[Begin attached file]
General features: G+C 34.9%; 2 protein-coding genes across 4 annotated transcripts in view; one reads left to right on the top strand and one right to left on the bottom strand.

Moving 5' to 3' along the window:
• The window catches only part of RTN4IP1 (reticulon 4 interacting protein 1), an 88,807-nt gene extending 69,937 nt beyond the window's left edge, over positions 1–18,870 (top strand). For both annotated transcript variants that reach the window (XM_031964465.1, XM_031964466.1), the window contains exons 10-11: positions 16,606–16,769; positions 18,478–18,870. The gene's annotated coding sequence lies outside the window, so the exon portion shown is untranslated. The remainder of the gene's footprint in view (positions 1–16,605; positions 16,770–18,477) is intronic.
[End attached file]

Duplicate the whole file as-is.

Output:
General features: G+C 34.9%; 2 protein-coding genes across 4 annotated transcripts in view; one reads left to right on the top strand and one right to left on the bottom strand.

Moving 5' to 3' along the window:
• The window catches only part of RTN4IP1 (reticulon 4 interacting protein 1), an 88,807-nt gene extending 69,937 nt beyond the window's left edge, over positions 1–18,870 (top strand). For both annotated transcript variants that reach the window (XM_031964465.1, XM_031964466.1), the window contains exons 10-11: positions 16,606–16,769; positions 18,478–18,870. The gene's annotated coding sequence lies outside the window, so the exon portion shown is untranslated. The remainder of the gene's footprint in view (positions 1–16,605; positions 16,770–18,477) is intronic.